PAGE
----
(1)      Parked in a marked fire lane;

(2)      Parked within 15 feet of a fire hydrant;

(3)      Parked in a space designated for handicapped persons without proper authority; or

(4)      Parked in a manner which interferes with any entrance to, or exit from, the common interest development or any separate interest contained therein.

If the offending vehicle is parked in an unauthorized area other than one of those areas set forth above, all of the following requirements must be satisfied before the vehicle may be towed:

(1)      A sign (not less than 17 x 22 inches in size with lettering not less than one inch in height) must be placed at each entrance to the common interest development that contains:

a)      A statement that public parking is prohibited and that all vehicles not authorized to park will be removed at the owner's expense, and 

b)      The telephone number of the local law enforcement agency.

          The sign may also indicate that a citation may be issued for the violation.

(2)      If the identity of the registered owner of the vehicle is known, or readily ascertainable, the president of the association, or his or her designee shall, within a reasonable time, notify the owner of the removal by first-class mail.

(3)      If the identity of the owner of the vehicle is not known or ascertainable, the president of the association or his or her designee shall immediately notify the Department of Justice in Sacramento in accordance with Section 22853 of the Vehicle Code. Top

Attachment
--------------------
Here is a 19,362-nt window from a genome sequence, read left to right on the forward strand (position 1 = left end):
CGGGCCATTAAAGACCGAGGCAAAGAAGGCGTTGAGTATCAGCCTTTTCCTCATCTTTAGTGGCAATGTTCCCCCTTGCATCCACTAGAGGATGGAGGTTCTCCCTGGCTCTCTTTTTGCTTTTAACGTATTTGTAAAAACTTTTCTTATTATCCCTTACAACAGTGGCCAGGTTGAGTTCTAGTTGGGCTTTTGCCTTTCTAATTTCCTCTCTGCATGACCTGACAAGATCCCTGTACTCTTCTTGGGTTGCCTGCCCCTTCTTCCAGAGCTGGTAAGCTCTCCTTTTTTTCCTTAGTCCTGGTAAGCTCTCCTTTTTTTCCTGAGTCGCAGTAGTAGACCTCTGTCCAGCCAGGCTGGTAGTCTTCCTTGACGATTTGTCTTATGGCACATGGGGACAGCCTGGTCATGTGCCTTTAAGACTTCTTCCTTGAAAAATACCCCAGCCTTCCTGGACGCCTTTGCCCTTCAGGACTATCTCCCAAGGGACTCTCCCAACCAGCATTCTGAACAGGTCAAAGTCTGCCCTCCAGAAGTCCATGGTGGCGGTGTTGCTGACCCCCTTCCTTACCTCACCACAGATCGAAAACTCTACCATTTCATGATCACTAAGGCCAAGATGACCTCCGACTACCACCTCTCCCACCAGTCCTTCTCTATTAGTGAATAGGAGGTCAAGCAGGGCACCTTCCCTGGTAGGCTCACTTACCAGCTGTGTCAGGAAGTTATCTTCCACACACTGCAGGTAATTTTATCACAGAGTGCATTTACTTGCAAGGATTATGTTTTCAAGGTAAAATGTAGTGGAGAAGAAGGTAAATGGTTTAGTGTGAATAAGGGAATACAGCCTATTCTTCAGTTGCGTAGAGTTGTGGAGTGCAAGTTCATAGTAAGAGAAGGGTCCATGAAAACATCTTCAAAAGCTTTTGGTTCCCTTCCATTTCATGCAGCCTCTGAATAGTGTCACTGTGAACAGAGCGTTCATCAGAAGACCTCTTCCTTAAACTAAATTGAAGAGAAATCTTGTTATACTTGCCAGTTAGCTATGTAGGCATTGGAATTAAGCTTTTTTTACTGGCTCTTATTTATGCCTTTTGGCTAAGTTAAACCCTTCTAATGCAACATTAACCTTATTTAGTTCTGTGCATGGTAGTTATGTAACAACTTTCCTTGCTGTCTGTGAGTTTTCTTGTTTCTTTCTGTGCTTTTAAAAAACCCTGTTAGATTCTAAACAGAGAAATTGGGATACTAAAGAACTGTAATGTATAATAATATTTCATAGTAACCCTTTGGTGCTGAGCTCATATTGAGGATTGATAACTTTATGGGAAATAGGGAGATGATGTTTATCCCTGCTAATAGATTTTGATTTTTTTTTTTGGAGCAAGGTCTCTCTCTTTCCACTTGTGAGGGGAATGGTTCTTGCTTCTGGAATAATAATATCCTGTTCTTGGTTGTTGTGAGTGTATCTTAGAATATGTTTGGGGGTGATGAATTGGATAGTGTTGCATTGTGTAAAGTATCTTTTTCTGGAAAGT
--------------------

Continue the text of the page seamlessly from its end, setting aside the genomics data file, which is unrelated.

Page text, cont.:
CODE VIOLATION ON COMMON AREA

Q. 
Our association has built steps within the common area that don't meet the requirements of the building code.  What are the ramifications?

A. 
If someone is injured on the steps, the fact that they don't meet code will make it much easier for the plaintiff's attorney to prove that the association was negligent.  In short, it increases your association's risk.  The steps should be corrected to meet code. Top


POOLS AND SPAS

Q. 
I work for a small company that manages homeowner associations in Los Angeles County.  What is the minimum age allowed by law for unsupervised children to use a swimming pool or spa?

A. 
Unsupervised use by children under the age of fourteen is prohibited.  In addition, warning signs are required in accordance with Section 3119B.5 of the California Building Code and Title 22, Section 65539(c) of the Code of Regulations - Environmental Health.  Your pool maintenance company should be familiar with these requirements. Top


BOARD REFUSES TO OBTAIN RESERVE STUDY

Q. 
Our board of directors refuses to obtain a reserve study for our homeowner association. Can board members be held legally liable for negligence if they won't obtain a reserve-study?

A. 
Yes. Negligence is a civil wrong (tort) that has the following elements:

          (1) The defendant must owe a legal duty to conform to a certain standard of care for the protection of the plaintiff,

          (2) The defendant must have breached his duty by failing to conform his conduct to the required conduct,

          (3) The breach must be a legal cause of the plaintiff's injury, and

          (4) The plaintiff must have suffered actual harm.